with N-terminal double Step II tag. Lane 2: Hela cell extract (Abcam plc). Lane 3: Human
erythrocyte 26S proteasome preparation. No Rpn13 is detected in the Human erythrocyte
26S proteasome preparation. Lanes 1 and 2 serve as positive controls.
Figure S2 - Evaluation of cryo-electron microscope images of the human 26S
proteasome sample. (A) CCD recorded field of raw images in which side views of double-
capped 26S proteasome complexes are marked with red circles. (B,C) Rotational power
spectrum from A. (B) Greyscale representation where minima in fitted contrast transfer
function are marked as red arcs. (C) Graphical representation where minima in fitted
contrast transfer function are marked as vertical lines. Oscillations due to the contrast
transfer function extend beyond 7 Å.
Figure S3 – legend on next page
Figure S3 - Estimation of resolution of the human 26S proteasome reconstruction. (A)
Fourier shell correlation curve; ½ bit threshold curve (labelled) shown as solid line and 0.5
correlation coefficient threshold shown as dotted line giving rise to a resolution estimate of 7-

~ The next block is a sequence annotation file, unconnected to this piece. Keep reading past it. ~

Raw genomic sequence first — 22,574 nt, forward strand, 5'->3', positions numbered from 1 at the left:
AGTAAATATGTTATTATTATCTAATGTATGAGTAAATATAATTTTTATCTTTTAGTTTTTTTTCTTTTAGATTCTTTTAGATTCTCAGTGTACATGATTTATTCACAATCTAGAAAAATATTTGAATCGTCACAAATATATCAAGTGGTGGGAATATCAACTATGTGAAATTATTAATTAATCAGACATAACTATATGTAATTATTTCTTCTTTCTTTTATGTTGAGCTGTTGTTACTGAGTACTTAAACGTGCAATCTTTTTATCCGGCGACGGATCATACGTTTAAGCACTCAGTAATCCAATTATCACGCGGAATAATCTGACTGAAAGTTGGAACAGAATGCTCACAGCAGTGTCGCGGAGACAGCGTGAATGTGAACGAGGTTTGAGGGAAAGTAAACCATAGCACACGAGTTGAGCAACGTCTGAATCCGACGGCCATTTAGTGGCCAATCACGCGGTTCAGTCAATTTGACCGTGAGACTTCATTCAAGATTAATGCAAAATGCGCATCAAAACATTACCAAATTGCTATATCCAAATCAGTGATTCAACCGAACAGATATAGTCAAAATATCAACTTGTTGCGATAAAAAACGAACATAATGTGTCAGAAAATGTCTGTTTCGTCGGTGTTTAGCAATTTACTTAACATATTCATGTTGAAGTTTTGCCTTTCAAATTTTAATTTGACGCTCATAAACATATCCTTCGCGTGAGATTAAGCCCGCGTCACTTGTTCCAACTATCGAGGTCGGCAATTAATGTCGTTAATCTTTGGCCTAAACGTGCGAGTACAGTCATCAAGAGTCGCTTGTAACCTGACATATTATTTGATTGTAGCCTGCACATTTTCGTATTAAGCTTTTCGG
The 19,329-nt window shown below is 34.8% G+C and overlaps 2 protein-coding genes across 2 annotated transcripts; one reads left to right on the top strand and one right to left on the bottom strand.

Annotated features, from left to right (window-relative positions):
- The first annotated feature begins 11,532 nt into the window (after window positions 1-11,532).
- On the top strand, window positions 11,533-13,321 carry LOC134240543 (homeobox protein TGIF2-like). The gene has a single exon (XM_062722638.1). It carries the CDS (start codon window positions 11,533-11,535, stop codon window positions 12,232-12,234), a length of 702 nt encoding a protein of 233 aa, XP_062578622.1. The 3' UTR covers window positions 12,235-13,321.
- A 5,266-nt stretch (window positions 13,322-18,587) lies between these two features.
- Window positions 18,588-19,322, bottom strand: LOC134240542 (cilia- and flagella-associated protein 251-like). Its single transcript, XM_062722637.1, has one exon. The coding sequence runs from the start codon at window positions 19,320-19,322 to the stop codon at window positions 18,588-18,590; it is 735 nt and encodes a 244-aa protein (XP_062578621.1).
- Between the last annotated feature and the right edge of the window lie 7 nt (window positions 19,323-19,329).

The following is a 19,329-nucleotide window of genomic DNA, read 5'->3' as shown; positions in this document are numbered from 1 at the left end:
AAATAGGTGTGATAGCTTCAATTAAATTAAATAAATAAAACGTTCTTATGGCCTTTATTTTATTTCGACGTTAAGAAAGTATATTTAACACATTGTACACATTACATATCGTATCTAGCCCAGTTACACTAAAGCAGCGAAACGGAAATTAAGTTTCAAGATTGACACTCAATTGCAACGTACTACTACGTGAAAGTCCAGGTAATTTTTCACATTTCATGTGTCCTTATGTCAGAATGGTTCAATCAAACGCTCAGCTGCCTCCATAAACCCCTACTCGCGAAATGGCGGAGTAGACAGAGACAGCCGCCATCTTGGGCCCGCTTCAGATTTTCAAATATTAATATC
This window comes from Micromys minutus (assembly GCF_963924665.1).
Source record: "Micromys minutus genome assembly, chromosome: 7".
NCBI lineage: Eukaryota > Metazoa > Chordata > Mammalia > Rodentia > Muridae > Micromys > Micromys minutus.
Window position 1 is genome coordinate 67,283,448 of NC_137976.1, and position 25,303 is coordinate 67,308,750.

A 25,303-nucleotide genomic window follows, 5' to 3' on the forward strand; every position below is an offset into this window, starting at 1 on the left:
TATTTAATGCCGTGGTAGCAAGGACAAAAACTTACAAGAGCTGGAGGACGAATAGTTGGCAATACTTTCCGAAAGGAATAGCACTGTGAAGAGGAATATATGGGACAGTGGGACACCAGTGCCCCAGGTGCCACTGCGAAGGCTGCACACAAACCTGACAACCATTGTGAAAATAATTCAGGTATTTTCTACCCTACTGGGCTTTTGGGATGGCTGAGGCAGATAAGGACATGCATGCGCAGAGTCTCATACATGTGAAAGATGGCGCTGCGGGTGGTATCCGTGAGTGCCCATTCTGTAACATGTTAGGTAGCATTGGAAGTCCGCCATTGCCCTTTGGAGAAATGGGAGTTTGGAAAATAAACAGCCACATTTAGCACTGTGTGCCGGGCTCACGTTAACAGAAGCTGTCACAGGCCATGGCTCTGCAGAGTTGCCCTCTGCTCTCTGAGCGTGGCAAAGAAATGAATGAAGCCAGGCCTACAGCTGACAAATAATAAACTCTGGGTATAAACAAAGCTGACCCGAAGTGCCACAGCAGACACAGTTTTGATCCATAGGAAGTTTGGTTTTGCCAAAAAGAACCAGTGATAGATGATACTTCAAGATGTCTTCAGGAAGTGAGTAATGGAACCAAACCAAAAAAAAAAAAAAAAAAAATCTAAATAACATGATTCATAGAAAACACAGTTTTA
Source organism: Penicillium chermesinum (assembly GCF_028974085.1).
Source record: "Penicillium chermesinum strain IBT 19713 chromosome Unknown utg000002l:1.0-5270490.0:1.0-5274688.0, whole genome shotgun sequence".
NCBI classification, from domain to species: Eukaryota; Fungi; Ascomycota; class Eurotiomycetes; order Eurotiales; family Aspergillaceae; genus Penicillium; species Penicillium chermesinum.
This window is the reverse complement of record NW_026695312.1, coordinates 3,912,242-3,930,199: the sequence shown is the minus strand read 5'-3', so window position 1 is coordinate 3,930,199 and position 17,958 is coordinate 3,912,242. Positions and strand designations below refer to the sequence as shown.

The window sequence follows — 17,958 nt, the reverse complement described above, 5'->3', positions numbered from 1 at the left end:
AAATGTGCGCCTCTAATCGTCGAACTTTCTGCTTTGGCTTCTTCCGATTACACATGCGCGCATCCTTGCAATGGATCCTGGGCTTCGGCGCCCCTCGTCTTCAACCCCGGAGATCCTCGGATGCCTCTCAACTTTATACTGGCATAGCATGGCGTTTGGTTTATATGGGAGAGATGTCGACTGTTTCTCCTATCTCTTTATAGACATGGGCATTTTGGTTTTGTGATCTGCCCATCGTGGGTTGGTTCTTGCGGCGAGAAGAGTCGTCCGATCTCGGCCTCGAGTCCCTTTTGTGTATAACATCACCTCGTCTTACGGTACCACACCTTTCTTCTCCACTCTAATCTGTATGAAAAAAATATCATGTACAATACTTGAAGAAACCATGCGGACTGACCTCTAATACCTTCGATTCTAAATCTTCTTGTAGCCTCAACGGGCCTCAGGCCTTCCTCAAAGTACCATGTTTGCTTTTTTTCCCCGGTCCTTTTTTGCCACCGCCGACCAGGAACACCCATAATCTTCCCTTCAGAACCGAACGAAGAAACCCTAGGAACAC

9 Å. (B-E) Comparison between the 26S proteasome structure (B,C – grey mesh with fitted
coordinates) and a model map calculated from the fitted 20S core low-pass filtered to 7 Å
(D,E – blue mesh with fitted coordinates). B & D are side view central sections. C & E are
top views sectioned at the interface between the α and β subunit rings.
Figure S4 – legend on next page
Figure S4 - Rearrangement of 20S core subunits in the 26S proteasome. Colour
coded cartoon representations of the α and β subunits independently docked into the 26S
proteasome map viewed down its long axis. (A) α subunit ring. (B) β subunit ring. For
comparison the α and β subunits as determined crystallographically in the mammalian 20S
core (Unno, Mizushima et al. 2002) are shown in grey. (C-E) Semitransparent side view
surfaces of the α and β rings with cartoons of fitted coordinates illustrating the effects of
subunit displacement. Narrow side windows at the interface between the α and β rings are
indicated by red arrows indicated in (C) and (D). (C) Model map calculated with the
independently fitted subunits. (D) Cryo-EM map. (E) Model map calculated from